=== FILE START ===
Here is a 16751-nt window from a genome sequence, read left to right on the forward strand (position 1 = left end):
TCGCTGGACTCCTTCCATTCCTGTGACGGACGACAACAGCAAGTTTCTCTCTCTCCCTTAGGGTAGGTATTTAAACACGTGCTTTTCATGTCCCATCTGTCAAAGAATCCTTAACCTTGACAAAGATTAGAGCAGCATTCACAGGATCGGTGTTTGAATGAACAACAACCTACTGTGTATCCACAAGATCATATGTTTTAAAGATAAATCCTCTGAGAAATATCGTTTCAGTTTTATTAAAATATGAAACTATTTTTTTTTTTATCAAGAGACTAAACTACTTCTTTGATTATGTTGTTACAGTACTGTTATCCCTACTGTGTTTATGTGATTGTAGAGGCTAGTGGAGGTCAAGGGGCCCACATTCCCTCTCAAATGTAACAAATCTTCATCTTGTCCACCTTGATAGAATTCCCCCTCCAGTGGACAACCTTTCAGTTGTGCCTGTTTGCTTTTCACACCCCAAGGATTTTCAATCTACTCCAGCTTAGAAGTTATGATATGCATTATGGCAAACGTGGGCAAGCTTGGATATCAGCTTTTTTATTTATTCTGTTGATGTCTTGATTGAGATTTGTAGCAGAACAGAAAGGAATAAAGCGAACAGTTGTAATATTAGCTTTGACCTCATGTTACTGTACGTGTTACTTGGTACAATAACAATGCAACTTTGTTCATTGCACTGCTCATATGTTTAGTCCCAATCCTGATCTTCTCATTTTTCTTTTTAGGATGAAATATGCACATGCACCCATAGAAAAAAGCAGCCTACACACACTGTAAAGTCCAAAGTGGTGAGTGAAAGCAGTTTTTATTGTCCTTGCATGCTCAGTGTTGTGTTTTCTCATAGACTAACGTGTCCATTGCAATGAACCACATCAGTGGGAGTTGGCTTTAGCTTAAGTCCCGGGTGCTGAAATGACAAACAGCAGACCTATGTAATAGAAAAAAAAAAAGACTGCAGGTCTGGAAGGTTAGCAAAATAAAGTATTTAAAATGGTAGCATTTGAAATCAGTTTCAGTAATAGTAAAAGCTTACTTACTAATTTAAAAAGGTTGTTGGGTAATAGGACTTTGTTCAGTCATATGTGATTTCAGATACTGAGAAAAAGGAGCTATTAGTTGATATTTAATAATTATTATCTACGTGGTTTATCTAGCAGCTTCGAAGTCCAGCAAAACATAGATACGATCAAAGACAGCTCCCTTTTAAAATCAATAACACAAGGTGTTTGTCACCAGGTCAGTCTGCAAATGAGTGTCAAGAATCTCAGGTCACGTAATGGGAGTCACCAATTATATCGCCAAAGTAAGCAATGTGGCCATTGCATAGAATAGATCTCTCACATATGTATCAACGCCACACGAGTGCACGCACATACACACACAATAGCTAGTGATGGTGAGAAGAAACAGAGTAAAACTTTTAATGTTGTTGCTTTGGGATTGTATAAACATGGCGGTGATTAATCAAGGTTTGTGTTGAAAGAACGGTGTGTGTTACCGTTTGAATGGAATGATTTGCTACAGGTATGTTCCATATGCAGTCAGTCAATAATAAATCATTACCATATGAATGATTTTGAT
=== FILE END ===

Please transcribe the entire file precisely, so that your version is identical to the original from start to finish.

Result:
Here is a 16751-nt window from a genome sequence, read left to right on the forward strand (position 1 = left end):
TCGCTGGACTCCTTCCATTCCTGTGACGGACGACAACAGCAAGTTTCTCTCTCTCCCTTAGGGTAGGTATTTAAACACGTGCTTTTCATGTCCCATCTGTCAAAGAATCCTTAACCTTGACAAAGATTAGAGCAGCATTCACAGGATCGGTGTTTGAATGAACAACAACCTACTGTGTATCCACAAGATCATATGTTTTAAAGATAAATCCTCTGAGAAATATCGTTTCAGTTTTATTAAAATATGAAACTATTTTTTTTTTTATCAAGAGACTAAACTACTTCTTTGATTATGTTGTTACAGTACTGTTATCCCTACTGTGTTTATGTGATTGTAGAGGCTAGTGGAGGTCAAGGGGCCCACATTCCCTCTCAAATGTAACAAATCTTCATCTTGTCCACCTTGATAGAATTCCCCCTCCAGTGGACAACCTTTCAGTTGTGCCTGTTTGCTTTTCACACCCCAAGGATTTTCAATCTACTCCAGCTTAGAAGTTATGATATGCATTATGGCAAACGTGGGCAAGCTTGGATATCAGCTTTTTTATTTATTCTGTTGATGTCTTGATTGAGATTTGTAGCAGAACAGAAAGGAATAAAGCGAACAGTTGTAATATTAGCTTTGACCTCATGTTACTGTACGTGTTACTTGGTACAATAACAATGCAACTTTGTTCATTGCACTGCTCATATGTTTAGTCCCAATCCTGATCTTCTCATTTTTCTTTTTAGGATGAAATATGCACATGCACCCATAGAAAAAAGCAGCCTACACACACTGTAAAGTCCAAAGTGGTGAGTGAAAGCAGTTTTTATTGTCCTTGCATGCTCAGTGTTGTGTTTTCTCATAGACTAACGTGTCCATTGCAATGAACCACATCAGTGGGAGTTGGCTTTAGCTTAAGTCCCGGGTGCTGAAATGACAAACAGCAGACCTATGTAATAGAAAAAAAAAAAGACTGCAGGTCTGGAAGGTTAGCAAAATAAAGTATTTAAAATGGTAGCATTTGAAATCAGTTTCAGTAATAGTAAAAGCTTACTTACTAATTTAAAAAGGTTGTTGGGTAATAGGACTTTGTTCAGTCATATGTGATTTCAGATACTGAGAAAAAGGAGCTATTAGTTGATATTTAATAATTATTATCTACGTGGTTTATCTAGCAGCTTCGAAGTCCAGCAAAACATAGATACGATCAAAGACAGCTCCCTTTTAAAATCAATAACACAAGGTGTTTGTCACCAGGTCAGTCTGCAAATGAGTGTCAAGAATCTCAGGTCACGTAATGGGAGTCACCAATTATATCGCCAAAGTAAGCAATGTGGCCATTGCATAGAATAGATCTCTCACATATGTATCAACGCCACACGAGTGCACGCACATACACACACAATAGCTAGTGATGGTGAGAAGAAACAGAGTAAAACTTTTAATGTTGTTGCTTTGGGATTGTATAAACATGGCGGTGATTAATCAAGGTTTGTGTTGAAAGAACGGTGTGTGTTACCGTTTGAATGGAATGATTTGCTACAGGTATGTTCCATATGCAGTCAGTCAATAATAAATCATTACCATATGAATGATTTTGAT